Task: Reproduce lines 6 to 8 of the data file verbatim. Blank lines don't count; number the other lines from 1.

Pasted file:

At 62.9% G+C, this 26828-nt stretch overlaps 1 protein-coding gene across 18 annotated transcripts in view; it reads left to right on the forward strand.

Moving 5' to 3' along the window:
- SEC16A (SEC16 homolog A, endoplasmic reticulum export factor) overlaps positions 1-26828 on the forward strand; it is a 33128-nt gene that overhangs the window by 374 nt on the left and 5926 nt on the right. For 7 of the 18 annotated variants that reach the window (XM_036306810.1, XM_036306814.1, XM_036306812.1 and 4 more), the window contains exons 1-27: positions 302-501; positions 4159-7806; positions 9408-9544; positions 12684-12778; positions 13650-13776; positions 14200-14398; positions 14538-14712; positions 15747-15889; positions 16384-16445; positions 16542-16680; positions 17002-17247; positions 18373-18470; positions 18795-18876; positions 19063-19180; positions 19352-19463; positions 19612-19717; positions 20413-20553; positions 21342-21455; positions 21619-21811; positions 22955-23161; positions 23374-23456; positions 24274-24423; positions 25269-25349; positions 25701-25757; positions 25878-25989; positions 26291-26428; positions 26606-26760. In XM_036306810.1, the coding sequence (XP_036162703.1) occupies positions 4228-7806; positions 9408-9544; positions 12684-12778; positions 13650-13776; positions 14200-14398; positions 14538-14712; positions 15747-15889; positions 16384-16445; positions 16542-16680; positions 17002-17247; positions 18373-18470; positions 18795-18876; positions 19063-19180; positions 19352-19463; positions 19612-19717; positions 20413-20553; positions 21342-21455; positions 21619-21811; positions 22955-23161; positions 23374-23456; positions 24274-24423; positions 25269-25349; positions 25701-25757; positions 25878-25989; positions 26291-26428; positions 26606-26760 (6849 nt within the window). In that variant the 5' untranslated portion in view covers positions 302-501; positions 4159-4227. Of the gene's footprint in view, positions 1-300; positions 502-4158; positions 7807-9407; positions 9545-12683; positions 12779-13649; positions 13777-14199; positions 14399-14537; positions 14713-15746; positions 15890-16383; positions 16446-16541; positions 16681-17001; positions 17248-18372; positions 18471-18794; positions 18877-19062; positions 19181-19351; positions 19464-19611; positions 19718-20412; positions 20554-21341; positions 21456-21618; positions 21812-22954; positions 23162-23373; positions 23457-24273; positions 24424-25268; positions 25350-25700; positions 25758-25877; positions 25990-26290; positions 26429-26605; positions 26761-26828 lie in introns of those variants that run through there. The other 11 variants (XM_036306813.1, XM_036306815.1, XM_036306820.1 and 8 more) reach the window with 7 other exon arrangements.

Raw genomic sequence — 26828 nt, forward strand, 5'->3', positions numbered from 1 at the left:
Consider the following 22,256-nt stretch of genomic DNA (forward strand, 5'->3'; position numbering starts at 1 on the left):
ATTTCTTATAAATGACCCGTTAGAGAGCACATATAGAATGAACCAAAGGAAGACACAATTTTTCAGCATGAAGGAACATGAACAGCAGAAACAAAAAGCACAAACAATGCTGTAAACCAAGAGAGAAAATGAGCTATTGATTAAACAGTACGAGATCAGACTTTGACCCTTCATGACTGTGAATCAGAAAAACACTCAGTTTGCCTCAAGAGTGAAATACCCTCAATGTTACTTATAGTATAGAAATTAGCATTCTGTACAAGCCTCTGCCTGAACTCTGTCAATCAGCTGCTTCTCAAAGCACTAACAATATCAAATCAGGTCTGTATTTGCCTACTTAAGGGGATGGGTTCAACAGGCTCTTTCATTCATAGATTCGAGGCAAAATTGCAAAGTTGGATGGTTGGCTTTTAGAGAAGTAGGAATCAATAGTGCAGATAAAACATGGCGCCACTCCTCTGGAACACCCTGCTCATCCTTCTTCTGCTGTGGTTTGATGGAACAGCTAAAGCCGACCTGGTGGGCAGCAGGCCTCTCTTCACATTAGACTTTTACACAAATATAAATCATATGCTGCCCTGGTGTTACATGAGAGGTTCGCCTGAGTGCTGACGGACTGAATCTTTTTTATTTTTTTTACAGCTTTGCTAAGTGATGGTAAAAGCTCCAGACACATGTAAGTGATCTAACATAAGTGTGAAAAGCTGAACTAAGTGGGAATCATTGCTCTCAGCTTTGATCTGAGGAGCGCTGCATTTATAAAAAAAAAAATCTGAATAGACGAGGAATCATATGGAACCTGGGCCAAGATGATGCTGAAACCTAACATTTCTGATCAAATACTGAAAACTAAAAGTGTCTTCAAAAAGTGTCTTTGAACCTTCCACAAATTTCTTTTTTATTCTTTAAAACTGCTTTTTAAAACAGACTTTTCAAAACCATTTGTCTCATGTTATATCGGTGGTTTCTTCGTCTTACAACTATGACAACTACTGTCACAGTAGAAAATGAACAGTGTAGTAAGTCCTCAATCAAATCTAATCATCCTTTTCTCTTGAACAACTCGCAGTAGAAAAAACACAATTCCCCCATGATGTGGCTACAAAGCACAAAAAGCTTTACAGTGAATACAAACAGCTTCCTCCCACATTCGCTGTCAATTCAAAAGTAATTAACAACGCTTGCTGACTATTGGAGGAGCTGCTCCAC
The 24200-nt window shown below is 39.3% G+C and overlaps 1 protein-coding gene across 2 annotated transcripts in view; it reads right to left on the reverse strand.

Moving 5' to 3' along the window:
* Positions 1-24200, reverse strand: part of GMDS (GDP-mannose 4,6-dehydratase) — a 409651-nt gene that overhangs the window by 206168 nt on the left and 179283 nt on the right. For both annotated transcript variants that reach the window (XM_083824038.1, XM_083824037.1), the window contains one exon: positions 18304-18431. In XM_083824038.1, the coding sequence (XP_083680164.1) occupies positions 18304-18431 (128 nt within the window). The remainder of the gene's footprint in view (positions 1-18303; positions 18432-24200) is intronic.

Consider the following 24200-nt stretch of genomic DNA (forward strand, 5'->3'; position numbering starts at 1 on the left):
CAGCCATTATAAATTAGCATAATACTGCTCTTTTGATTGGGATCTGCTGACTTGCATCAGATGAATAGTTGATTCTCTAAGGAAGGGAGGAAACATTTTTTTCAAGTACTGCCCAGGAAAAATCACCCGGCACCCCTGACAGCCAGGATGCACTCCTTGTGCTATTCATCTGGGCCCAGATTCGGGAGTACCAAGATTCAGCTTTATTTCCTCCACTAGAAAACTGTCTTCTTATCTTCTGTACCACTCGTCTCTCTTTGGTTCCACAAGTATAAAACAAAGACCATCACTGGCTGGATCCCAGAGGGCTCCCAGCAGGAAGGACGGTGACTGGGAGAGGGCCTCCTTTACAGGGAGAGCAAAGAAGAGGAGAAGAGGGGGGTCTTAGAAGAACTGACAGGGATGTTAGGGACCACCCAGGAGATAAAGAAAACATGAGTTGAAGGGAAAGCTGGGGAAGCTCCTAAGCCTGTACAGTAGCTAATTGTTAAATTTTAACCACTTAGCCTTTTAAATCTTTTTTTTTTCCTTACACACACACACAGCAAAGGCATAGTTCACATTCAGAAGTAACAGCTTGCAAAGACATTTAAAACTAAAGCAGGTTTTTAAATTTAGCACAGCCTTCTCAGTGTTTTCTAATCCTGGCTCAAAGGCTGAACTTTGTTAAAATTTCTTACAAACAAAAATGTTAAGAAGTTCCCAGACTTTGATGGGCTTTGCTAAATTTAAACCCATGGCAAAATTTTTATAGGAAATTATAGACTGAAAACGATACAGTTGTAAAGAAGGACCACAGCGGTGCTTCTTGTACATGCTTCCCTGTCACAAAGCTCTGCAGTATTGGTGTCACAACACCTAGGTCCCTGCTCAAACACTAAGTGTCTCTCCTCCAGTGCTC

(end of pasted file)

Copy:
ATTTCTTATAAATGACCCGTTAGAGAGCACATATAGAATGAACCAAAGGAAGACACAATTTTTCAGCATGAAGGAACATGAACAGCAGAAACAAAAAGCACAAACAATGCTGTAAACCAAGAGAGAAAATGAGCTATTGATTAAACAGTACGAGATCAGACTTTGACCCTTCATGACTGTGAATCAGAAAAACACTCAGTTTGCCTCAAGAGTGAAATACCCTCAATGTTACTTATAGTATAGAAATTAGCATTCTGTACAAGCCTCTGCCTGAACTCTGTCAATCAGCTGCTTCTCAAAGCACTAACAATATCAAATCAGGTCTGTATTTGCCTACTTAAGGGGATGGGTTCAACAGGCTCTTTCATTCATAGATTCGAGGCAAAATTGCAAAGTTGGATGGTTGGCTTTTAGAGAAGTAGGAATCAATAGTGCAGATAAAACATGGCGCCACTCCTCTGGAACACCCTGCTCATCCTTCTTCTGCTGTGGTTTGATGGAACAGCTAAAGCCGACCTGGTGGGCAGCAGGCCTCTCTTCACATTAGACTTTTACACAAATATAAATCATATGCTGCCCTGGTGTTACATGAGAGGTTCGCCTGAGTGCTGACGGACTGAATCTTTTTTATTTTTTTTACAGCTTTGCTAAGTGATGGTAAAAGCTCCAGACACATGTAAGTGATCTAACATAAGTGTGAAAAGCTGAACTAAGTGGGAATCATTGCTCTCAGCTTTGATCTGAGGAGCGCTGCATTTATAAAAAAAAAAATCTGAATAGACGAGGAATCATATGGAACCTGGGCCAAGATGATGCTGAAACCTAACATTTCTGATCAAATACTGAAAACTAAAAGTGTCTTCAAAAAGTGTCTTTGAACCTTCCACAAATTTCTTTTTTATTCTTTAAAACTGCTTTTTAAAACAGACTTTTCAAAACCATTTGTCTCATGTTATATCGGTGGTTTCTTCGTCTTACAACTATGACAACTACTGTCACAGTAGAAAATGAACAGTGTAGTAAGTCCTCAATCAAATCTAATCATCCTTTTCTCTTGAACAACTCGCAGTAGAAAAAACACAATTCCCCCATGATGTGGCTACAAAGCACAAAAAGCTTTACAGTGAATACAAACAGCTTCCTCCCACATTCGCTGTCAATTCAAAAGTAATTAACAACGCTTGCTGACTATTGGAGGAGCTGCTCCAC
The 24200-nt window shown below is 39.3% G+C and overlaps 1 protein-coding gene across 2 annotated transcripts in view; it reads right to left on the reverse strand.

Moving 5' to 3' along the window: